What is the Slipstream genre all about?
The eight (8) short stories you will find in Idaho Powwow & Other Tales from the Slipstream – sold right here on this author site – are in the Science Fiction, Slipstream, Horror and Romance genres.
So, what exactly is Slipstream?
It has been defined as “the fiction of strangeness.” Slipstream is a kind of fantastic or non-realistic fiction that crosses conventional genre boundaries between Science Fiction, Fantasy, Horror, the Supernatural, and literary fiction. While some slipstream stories employ elements of science fiction, fantasy, or the supernatural — not all do. The common unifying factor of these pieces of literature is some degree of the surreal, the not-entirely-real, or the markedly anti-real. This is a nice definition given by Wikipedia.org.
The term slipstream was coined by cyberpunk author Bruce Sterling in an article originally published in SF Eye #5, in July 1989. He wrote:
“…this is a kind of writing which simply makes you feel very strange; the way that living in the [twentyfirst] century makes you feel, if you are a person of a certain sensibility.” —Sterling, Bruce (July 1989). “CATSCAN 5: Slipstream”. SF Eye (5). Retrieved 2014-09-13.
Science fiction authors James Patrick Kelly and John Kessel, editors of Feeling Very Strange: The Slipstream Anthology, point out that cognitive dissonance is at the heart of slipstream and that it is not so much a genre as a literary effect, like horror or comedy. —Adams, John Joseph (12 June 2006). “James Patrick Kelly, John Kessel”. SciFi.com. Archived from the original on 15 June 2006. Retrieved 2014-09-13.
It is Axel Martinsen’s personal opinion that a compelling story with a fascinating character, such as heroes journeys described in Joseph Campbell’s The Hero of a Thousand Faces, is one where we feel for and care about the characters. These kinds of stories are very powerful because they are the story of Mankind — take Quest For Fire as an example. They are on a par with beautiful songs that resonate in our minds and hearts because we see that they recognize our internal suffering and struggles and thus they humanize and empower us. Tales on this level that come to mind are: Interstellar; Melancholia; American Beauty; Valhalla Rising; Ursula Le Guin’s The Lathe of Heaven; Mary Wollstonecraft Shelley’s Frankenstein; Dean Koontz’s Seize The Night, Watchers, Life Expectancy, and Fear Nothing; Lisa Tuttle’s Riding the Nightmare; Bentley Little’s The Walking; Alastair Reynolds’ Diamond Dogs; Jack Vance’s Demon Princes; Harry Harrison’s Deathworld Trilogy; and many other fabulous gems.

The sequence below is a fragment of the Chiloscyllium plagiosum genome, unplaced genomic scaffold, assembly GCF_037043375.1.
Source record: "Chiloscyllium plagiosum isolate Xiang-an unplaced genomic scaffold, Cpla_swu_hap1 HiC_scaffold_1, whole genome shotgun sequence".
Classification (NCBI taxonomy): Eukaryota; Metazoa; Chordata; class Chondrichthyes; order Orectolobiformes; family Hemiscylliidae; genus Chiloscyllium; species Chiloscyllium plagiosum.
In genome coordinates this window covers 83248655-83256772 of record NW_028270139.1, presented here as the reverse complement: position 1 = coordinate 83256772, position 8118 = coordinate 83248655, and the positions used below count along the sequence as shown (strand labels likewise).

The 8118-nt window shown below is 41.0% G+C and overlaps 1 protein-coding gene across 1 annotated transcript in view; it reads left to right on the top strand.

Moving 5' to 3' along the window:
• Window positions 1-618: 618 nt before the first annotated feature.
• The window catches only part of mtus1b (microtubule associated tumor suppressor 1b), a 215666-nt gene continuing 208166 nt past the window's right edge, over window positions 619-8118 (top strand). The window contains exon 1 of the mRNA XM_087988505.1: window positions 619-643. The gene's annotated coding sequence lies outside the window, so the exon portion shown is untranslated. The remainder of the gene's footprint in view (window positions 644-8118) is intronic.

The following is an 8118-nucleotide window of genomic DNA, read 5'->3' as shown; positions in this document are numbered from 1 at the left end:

We just feel better after the experience because we are reminded that others understand the struggles we face in our own lives, and with our own fears and life challenges, and also the joy of love’s discovery — and the pain of its loss.
In fiction and in life if the characters have laundered their karma and get really lucky, they sometimes get to replevin the precious love they’ve lost.
I sincerely hope you enjoy these tales as I most definitely enjoyed writing them. As I’ve said, these stories take place in the Penumbrian Universe, a slightly altered reality to our current one.
You may find Synopses (Summaries) for each story here on this website. Simply use the Menu above to navigate to BOOKS and then select the one you’d like to read about from the drop-down menu.